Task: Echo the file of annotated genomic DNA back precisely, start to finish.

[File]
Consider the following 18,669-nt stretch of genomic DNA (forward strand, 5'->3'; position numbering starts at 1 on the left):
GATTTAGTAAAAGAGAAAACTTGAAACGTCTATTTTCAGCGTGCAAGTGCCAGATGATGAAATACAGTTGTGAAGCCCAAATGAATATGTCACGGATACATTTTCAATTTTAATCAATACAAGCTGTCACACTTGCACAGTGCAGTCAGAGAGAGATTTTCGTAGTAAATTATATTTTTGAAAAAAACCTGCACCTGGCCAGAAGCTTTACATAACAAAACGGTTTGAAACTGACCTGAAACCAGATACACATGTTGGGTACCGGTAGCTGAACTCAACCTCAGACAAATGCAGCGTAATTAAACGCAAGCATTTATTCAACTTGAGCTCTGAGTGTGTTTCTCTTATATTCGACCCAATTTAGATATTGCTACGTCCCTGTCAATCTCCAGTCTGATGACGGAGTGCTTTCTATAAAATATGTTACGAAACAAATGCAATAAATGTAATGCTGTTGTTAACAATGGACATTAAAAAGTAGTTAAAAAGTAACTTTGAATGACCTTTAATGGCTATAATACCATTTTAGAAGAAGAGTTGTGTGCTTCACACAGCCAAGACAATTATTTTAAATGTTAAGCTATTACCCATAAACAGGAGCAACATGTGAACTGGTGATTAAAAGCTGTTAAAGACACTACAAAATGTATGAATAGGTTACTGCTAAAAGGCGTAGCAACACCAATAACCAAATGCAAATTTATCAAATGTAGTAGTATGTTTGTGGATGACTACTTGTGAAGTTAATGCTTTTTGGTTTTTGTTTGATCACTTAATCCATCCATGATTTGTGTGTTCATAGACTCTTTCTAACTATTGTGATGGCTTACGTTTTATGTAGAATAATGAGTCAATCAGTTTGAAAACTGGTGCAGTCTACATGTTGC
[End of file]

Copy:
Consider the following 18,669-nt stretch of genomic DNA (forward strand, 5'->3'; position numbering starts at 1 on the left):
GATTTAGTAAAAGAGAAAACTTGAAACGTCTATTTTCAGCGTGCAAGTGCCAGATGATGAAATACAGTTGTGAAGCCCAAATGAATATGTCACGGATACATTTTCAATTTTAATCAATACAAGCTGTCACACTTGCACAGTGCAGTCAGAGAGAGATTTTCGTAGTAAATTATATTTTTGAAAAAAACCTGCACCTGGCCAGAAGCTTTACATAACAAAACGGTTTGAAACTGACCTGAAACCAGATACACATGTTGGGTACCGGTAGCTGAACTCAACCTCAGACAAATGCAGCGTAATTAAACGCAAGCATTTATTCAACTTGAGCTCTGAGTGTGTTTCTCTTATATTCGACCCAATTTAGATATTGCTACGTCCCTGTCAATCTCCAGTCTGATGACGGAGTGCTTTCTATAAAATATGTTACGAAACAAATGCAATAAATGTAATGCTGTTGTTAACAATGGACATTAAAAAGTAGTTAAAAAGTAACTTTGAATGACCTTTAATGGCTATAATACCATTTTAGAAGAAGAGTTGTGTGCTTCACACAGCCAAGACAATTATTTTAAATGTTAAGCTATTACCCATAAACAGGAGCAACATGTGAACTGGTGATTAAAAGCTGTTAAAGACACTACAAAATGTATGAATAGGTTACTGCTAAAAGGCGTAGCAACACCAATAACCAAATGCAAATTTATCAAATGTAGTAGTATGTTTGTGGATGACTACTTGTGAAGTTAATGCTTTTTGGTTTTTGTTTGATCACTTAATCCATCCATGATTTGTGTGTTCATAGACTCTTTCTAACTATTGTGATGGCTTACGTTTTATGTAGAATAATGAGTCAATCAGTTTGAAAACTGGTGCAGTCTACATGTTGC